Dr. Jekyll & Mr. Hyde

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Kirk Douglas looks at Donald Pleasence’s offerings in a scene from the television movie ‘Dr. Jekyll And Mr. Hyde’, 1973.

Sometimes you stumble upon a film that seems so weird and unique that you just have to watch it even if you know, deep down, it’s going to be awful. This is what brought me to the British made-for-television film Dr. Jekyll & Mr. Hyde (1973). I mean, when you see that there’s a musical version of Robert Louis Stevenson’s novel starring Kirk Douglas and Donald Pleasence how can it go unseen? And, to top it all off, the songs were composed by Lionel Bart of Oliver! (1968) fame.

Lionel Bart’s contribution to this project is what makes it such an unusual experience. Bart’s songs are so light and cutesy that they seem wholly at odds with the basic premise of the piece. For instance, Kirk Douglas, believing his alter ego is dead, breaks into a saccharine song beneath his lover’s balcony pondering why he ever performed his experiment when he had the love of Susan George. But this scene follows the rape and attempted murder of a woman who had been held hostage by Hyde. This isn’t the Hugh Wheeler approach, but an oblivious and unintentionally disturbing take on the book.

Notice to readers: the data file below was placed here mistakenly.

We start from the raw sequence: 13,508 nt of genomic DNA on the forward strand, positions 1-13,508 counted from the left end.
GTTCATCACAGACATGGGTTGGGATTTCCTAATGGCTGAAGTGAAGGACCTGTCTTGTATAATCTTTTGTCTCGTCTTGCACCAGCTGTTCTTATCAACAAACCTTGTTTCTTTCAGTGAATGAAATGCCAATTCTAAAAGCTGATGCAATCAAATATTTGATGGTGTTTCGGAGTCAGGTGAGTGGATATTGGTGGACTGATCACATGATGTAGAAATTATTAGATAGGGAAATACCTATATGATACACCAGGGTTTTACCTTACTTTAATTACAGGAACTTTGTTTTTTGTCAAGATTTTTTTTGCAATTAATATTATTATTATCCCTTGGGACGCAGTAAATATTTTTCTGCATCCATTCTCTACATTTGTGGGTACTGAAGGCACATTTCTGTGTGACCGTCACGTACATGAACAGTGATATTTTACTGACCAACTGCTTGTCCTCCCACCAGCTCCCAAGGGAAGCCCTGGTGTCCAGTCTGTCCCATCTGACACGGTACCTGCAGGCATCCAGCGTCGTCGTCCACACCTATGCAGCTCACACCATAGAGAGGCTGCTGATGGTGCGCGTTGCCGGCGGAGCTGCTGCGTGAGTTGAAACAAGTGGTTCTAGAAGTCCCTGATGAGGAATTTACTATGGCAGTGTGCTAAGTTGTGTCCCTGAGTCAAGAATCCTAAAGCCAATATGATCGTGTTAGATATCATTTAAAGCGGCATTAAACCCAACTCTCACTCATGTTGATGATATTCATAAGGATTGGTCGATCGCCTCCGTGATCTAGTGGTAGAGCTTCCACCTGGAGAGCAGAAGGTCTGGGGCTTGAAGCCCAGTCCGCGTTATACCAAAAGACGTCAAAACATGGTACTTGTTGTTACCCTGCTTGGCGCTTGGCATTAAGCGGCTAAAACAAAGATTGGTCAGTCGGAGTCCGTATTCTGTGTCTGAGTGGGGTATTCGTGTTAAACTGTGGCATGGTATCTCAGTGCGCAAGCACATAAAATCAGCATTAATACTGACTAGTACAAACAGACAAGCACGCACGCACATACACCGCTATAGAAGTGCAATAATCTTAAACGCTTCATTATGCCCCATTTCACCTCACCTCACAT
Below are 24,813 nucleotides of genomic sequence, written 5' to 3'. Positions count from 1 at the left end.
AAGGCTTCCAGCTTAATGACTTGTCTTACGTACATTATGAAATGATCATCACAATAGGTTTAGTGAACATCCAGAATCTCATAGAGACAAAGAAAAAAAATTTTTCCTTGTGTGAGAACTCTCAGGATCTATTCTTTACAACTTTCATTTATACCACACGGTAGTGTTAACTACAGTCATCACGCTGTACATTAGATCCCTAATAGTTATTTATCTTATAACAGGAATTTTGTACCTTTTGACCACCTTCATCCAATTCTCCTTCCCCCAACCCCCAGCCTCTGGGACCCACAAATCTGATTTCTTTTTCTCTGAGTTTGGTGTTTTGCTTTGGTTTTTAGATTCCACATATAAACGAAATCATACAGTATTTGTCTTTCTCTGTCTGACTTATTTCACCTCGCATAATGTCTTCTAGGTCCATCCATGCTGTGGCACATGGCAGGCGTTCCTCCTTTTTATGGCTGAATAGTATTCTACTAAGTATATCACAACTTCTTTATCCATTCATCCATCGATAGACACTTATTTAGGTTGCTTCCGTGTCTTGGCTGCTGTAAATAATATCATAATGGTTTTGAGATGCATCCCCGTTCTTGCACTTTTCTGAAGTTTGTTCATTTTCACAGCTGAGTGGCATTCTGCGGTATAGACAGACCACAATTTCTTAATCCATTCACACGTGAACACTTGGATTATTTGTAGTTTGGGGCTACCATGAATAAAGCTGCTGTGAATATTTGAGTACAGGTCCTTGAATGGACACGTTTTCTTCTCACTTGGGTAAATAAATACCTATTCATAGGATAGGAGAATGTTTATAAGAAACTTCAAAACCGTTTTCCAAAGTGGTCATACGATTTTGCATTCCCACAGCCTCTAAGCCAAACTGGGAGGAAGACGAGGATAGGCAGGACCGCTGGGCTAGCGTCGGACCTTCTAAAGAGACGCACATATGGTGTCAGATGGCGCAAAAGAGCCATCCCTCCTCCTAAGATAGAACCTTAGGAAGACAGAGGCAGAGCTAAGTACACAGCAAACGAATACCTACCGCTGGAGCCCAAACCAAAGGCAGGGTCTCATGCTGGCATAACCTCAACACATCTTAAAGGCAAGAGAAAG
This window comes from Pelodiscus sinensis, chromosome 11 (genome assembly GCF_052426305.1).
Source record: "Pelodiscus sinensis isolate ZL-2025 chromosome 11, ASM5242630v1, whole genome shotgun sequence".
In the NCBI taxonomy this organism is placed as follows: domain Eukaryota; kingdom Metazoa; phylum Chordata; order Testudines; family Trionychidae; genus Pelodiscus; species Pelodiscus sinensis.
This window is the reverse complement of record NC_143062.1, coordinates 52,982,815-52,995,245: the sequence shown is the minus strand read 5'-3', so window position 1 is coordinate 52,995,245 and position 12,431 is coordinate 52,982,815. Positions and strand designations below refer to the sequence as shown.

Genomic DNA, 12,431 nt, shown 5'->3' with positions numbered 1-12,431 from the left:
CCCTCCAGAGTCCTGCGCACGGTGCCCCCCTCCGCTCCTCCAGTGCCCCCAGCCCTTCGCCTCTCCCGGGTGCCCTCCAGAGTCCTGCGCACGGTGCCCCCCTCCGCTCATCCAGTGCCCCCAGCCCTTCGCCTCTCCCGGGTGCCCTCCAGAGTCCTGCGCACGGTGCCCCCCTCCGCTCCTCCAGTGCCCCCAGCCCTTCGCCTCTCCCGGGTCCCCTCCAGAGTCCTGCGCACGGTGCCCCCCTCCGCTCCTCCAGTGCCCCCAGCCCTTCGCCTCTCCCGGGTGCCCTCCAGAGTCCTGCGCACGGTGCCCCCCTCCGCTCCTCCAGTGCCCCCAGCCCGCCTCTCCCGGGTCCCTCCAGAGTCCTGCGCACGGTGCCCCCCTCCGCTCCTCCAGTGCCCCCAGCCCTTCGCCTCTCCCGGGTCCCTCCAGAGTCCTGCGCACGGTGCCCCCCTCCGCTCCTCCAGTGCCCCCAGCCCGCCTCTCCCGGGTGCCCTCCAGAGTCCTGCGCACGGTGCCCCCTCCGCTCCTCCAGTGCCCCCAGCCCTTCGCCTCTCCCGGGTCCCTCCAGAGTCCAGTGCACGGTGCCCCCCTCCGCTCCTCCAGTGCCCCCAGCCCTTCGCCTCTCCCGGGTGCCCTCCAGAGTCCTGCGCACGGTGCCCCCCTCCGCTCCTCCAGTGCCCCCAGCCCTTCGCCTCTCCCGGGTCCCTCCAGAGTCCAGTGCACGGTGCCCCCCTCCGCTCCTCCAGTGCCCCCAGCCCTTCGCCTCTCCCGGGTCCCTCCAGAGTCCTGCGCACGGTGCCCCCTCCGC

This juxtaposition between horror and sappy kitsch is further compounded by the performances of the actors. Everyone hams it up as if they were on stage with absolutely no variation to performances during close-ups. Granted, acting in television was much more theatrical at the time, though usually the actors and the director (in this case David Winters) know to vary the expressive qualities of performance shot to shot. The result of the acting in conjunction with Bart’s numbers makes Dr. Jekyll & Mr. Hyde a savagely sadistic spectacle of high camp.

Under these circumstances it doesn’t really matter that Kirk Douglas cannot sing or that Bart’s lyrics are painfully idiotic. There’s nothing redeemable about Dr. Jekyll & Mr. Hyde except for the fact that it is a most singular experience. Personally I find it difficult to imagine Dr. Jekyll & Mr. Hyde airing on television. Viewers who had no intention of seeking out this unhinged musical are suddenly confronted with its spectacles of delighted, irresponsible horror right in their own living rooms. This is definitely a film to revisit around Halloween to be disturbed all over again.